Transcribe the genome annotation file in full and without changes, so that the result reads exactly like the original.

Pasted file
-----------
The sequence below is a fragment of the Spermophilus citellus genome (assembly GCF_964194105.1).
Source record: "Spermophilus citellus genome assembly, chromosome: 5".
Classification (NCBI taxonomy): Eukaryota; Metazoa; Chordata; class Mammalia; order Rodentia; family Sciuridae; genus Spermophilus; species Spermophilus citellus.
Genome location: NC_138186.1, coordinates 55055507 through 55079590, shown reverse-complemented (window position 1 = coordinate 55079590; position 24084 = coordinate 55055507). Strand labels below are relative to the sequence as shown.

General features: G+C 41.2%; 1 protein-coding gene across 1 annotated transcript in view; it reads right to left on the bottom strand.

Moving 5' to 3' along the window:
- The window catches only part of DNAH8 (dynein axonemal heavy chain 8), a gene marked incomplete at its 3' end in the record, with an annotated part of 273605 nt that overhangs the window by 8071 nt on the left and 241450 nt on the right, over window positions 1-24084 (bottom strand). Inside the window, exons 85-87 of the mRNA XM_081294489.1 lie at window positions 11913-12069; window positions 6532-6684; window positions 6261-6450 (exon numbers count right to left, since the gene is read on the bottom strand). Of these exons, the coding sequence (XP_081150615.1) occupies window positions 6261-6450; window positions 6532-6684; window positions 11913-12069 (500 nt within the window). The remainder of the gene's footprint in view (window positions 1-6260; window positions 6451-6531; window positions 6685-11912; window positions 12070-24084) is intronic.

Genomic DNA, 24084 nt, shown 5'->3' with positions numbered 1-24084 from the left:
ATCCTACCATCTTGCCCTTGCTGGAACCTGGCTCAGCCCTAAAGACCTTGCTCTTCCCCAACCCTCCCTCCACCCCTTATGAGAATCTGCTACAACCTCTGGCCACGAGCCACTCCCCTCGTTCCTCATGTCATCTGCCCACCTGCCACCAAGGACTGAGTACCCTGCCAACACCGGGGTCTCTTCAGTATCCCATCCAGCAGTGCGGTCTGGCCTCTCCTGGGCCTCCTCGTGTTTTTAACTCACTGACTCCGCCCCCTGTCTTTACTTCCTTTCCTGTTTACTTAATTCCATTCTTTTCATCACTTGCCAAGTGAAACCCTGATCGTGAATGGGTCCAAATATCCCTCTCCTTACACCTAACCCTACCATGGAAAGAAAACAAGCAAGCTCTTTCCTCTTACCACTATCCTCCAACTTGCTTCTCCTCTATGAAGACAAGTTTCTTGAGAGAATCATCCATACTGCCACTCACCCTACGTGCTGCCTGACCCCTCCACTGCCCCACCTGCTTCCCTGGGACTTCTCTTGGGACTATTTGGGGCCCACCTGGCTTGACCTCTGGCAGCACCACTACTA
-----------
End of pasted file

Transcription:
The sequence below is a fragment of the Spermophilus citellus genome (assembly GCF_964194105.1).
Source record: "Spermophilus citellus genome assembly, chromosome: 5".
Classification (NCBI taxonomy): Eukaryota; Metazoa; Chordata; class Mammalia; order Rodentia; family Sciuridae; genus Spermophilus; species Spermophilus citellus.
Genome location: NC_138186.1, coordinates 55055507 through 55079590, shown reverse-complemented (window position 1 = coordinate 55079590; position 24084 = coordinate 55055507). Strand labels below are relative to the sequence as shown.

General features: G+C 41.2%; 1 protein-coding gene across 1 annotated transcript in view; it reads right to left on the bottom strand.

Moving 5' to 3' along the window:
- The window catches only part of DNAH8 (dynein axonemal heavy chain 8), a gene marked incomplete at its 3' end in the record, with an annotated part of 273605 nt that overhangs the window by 8071 nt on the left and 241450 nt on the right, over window positions 1-24084 (bottom strand). Inside the window, exons 85-87 of the mRNA XM_081294489.1 lie at window positions 11913-12069; window positions 6532-6684; window positions 6261-6450 (exon numbers count right to left, since the gene is read on the bottom strand). Of these exons, the coding sequence (XP_081150615.1) occupies window positions 6261-6450; window positions 6532-6684; window positions 11913-12069 (500 nt within the window). The remainder of the gene's footprint in view (window positions 1-6260; window positions 6451-6531; window positions 6685-11912; window positions 12070-24084) is intronic.

Genomic DNA, 24084 nt, shown 5'->3' with positions numbered 1-24084 from the left:
ATCCTACCATCTTGCCCTTGCTGGAACCTGGCTCAGCCCTAAAGACCTTGCTCTTCCCCAACCCTCCCTCCACCCCTTATGAGAATCTGCTACAACCTCTGGCCACGAGCCACTCCCCTCGTTCCTCATGTCATCTGCCCACCTGCCACCAAGGACTGAGTACCCTGCCAACACCGGGGTCTCTTCAGTATCCCATCCAGCAGTGCGGTCTGGCCTCTCCTGGGCCTCCTCGTGTTTTTAACTCACTGACTCCGCCCCCTGTCTTTACTTCCTTTCCTGTTTACTTAATTCCATTCTTTTCATCACTTGCCAAGTGAAACCCTGATCGTGAATGGGTCCAAATATCCCTCTCCTTACACCTAACCCTACCATGGAAAGAAAACAAGCAAGCTCTTTCCTCTTACCACTATCCTCCAACTTGCTTCTCCTCTATGAAGACAAGTTTCTTGAGAGAATCATCCATACTGCCACTCACCCTACGTGCTGCCTGACCCCTCCACTGCCCCACCTGCTTCCCTGGGACTTCTCTTGGGACTATTTGGGGCCCACCTGGCTTGACCTCTGGCAGCACCACTACTA